I don’t think I’m built for a normal 9 to 5 job.  I came to this realization during the summer of my sophomore year in high-school when I landed a small job at a local newspaper doing data entry.  Now, if you know anything about me – you know that “data entry” is the exact opposite of what I should be doing.  I’m far too – uh – eclectic (read: scatterbrained) to be anywhere near efficient at the task.  However, I did it (“If Spiderman can work at a newspaper, so can I” was my literal reasoning).  Day in and day out I would go to work and plug away information from surveys about what the residents of Memphis’ favorite Mexican Restaurant was (El Porton – it was always El Porton).  When one survey was done – all the other data monkeys and I would shift to a new one.  It felt like a mind-numbing machine and I was a mere gear – a really rusted, ineffective gear.  Kinda like Carmine – hey-oh! (Carmine Must Die!)

That’s why I was a little timid when I first started at Insomniac Games.  My corporate dealings had not gone well in the past, so I wasn’t totally sure how I would manage at a developer where deadlines are a necessity.  I thought Insomniac was another machine.  It must be with how many games it manages to craft, right?  I envisioned all 200 employees working on a single game right up until it was done.  Then, everyone shifted gears and worked on the next game till it was done.  The idea of development was exciting and all, but was the entire studio just going to be centered on one game?  I like a little more spice in my life (specifically, paprika).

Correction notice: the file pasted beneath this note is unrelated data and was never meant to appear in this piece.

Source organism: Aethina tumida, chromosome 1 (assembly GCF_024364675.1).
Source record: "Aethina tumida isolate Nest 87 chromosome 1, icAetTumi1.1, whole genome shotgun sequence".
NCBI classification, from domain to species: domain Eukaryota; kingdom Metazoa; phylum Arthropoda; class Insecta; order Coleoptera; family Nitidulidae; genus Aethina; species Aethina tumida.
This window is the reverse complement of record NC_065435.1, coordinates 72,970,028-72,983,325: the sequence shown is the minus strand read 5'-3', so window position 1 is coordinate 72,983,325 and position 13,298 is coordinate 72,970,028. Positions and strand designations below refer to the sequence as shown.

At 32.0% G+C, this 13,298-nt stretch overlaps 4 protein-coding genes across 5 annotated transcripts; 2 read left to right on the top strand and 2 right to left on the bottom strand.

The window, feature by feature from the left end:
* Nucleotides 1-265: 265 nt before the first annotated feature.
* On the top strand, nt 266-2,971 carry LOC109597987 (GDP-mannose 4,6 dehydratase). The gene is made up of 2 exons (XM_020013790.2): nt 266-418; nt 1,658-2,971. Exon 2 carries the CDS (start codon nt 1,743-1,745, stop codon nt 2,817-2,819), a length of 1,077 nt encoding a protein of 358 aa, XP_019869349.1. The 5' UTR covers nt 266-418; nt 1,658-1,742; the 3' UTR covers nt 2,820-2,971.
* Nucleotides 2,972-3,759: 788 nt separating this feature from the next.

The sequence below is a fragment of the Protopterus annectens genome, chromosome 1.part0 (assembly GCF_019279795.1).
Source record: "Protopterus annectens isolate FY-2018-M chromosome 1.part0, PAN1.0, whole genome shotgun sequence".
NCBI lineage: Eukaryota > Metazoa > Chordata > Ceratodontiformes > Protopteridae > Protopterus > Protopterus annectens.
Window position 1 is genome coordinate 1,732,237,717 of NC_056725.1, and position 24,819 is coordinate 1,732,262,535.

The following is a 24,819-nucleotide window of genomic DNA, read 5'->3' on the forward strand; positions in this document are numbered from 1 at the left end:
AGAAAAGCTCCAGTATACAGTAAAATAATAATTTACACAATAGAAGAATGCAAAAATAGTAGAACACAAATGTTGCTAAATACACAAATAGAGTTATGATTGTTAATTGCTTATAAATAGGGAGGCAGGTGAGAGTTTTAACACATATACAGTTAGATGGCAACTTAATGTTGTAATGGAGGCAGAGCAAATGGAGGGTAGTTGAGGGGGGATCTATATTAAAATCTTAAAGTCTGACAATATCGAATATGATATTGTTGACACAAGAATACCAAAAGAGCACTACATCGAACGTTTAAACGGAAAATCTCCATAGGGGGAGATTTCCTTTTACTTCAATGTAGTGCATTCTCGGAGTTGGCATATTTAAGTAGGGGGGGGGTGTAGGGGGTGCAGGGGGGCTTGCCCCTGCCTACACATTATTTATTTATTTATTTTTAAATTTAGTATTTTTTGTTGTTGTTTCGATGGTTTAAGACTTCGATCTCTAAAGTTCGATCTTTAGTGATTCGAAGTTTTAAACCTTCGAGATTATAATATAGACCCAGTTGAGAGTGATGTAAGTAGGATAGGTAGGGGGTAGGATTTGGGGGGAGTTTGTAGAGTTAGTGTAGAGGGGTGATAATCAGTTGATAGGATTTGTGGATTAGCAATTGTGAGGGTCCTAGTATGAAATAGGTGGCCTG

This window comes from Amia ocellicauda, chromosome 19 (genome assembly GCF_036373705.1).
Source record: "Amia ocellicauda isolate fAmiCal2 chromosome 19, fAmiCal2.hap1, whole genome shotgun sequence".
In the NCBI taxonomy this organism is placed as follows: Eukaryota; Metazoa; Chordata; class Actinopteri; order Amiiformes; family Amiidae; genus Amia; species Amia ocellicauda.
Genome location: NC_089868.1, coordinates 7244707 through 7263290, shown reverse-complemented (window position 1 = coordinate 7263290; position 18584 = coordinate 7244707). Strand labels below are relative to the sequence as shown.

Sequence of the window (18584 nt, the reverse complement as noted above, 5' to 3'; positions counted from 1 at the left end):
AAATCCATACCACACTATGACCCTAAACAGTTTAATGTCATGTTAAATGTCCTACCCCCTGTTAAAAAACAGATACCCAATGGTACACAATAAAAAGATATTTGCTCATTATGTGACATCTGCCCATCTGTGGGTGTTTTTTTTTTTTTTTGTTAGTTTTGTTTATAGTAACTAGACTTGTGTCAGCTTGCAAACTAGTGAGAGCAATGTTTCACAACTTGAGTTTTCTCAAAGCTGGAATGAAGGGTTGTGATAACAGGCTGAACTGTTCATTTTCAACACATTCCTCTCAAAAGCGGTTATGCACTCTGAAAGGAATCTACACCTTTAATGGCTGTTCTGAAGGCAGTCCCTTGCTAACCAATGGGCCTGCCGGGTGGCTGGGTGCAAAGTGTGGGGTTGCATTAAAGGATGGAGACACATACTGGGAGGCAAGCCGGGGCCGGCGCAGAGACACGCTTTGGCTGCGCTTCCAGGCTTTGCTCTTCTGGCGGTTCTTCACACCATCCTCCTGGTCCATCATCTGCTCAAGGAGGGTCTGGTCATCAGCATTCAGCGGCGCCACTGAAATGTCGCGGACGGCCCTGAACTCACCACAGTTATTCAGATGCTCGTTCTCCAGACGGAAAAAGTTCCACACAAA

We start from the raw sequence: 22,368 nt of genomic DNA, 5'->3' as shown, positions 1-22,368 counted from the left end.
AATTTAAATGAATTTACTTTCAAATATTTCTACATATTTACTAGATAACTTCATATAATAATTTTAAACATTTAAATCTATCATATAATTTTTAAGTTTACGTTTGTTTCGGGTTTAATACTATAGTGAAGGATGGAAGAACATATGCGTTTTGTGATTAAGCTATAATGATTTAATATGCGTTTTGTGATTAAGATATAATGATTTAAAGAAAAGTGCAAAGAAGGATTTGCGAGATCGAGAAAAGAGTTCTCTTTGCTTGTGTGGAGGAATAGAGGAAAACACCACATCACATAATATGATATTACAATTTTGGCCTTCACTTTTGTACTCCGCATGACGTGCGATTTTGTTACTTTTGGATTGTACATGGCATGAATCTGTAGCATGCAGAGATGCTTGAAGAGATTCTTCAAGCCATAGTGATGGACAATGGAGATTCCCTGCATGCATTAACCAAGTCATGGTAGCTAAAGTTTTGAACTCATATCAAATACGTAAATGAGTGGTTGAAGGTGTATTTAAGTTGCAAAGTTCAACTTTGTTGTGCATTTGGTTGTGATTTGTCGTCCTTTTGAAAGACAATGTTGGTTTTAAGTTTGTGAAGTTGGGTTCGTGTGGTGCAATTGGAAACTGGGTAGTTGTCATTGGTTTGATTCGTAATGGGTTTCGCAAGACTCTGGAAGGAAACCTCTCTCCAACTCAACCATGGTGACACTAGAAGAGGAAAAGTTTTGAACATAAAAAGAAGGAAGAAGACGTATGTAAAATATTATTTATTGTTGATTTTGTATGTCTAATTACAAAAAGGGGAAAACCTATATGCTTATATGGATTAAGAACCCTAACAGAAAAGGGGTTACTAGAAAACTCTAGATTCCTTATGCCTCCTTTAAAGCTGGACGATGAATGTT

Yet again, my assumptions have been wrong (seeing a pattern?).  The way projects are managed at Insomniac is much more organic than my former print employer.  As opposed to everyone in the studio being solely focused on one game – they are spread out over various projects.  Here at Insomniac – there are always multiple undertakings in development.  This means that each one goes through a lifecycle that has its ups and down as far as developmental focus goes.  Moreover, each department (art, programming, designing, etc) has its own time-frame on a project – so, one may be done before the other.   There are a ton of variables constantly in flux.  (Did you mind just go to Aeon Flux?  Mine did.)

It’s a well structured flux, though.  The company sets an incredible pace for releasing quality games.  Remember the Tools of Destruction days?  At that time, Insomniac released Tools of Destruction in 2007 and then turned right back around the next fall and released Quest for Booty and Resistance 2.  No small feat.  How did they do it? –  By properly delegating people to specific projects.  So, since art has to be finished before the programming, etc of the game – after art was locked on Tools, a few artists transferred to Quest and the others went to R2.  Meanwhile, the designers, programmers, and QA put the last bit of polish on Tools.  After the whole game was finished, the remaining people split up into Quest and R2 – a few even went into the pre-production stages of A Crack in Time!

They made this while also making game 3 other games. That's reason to dance.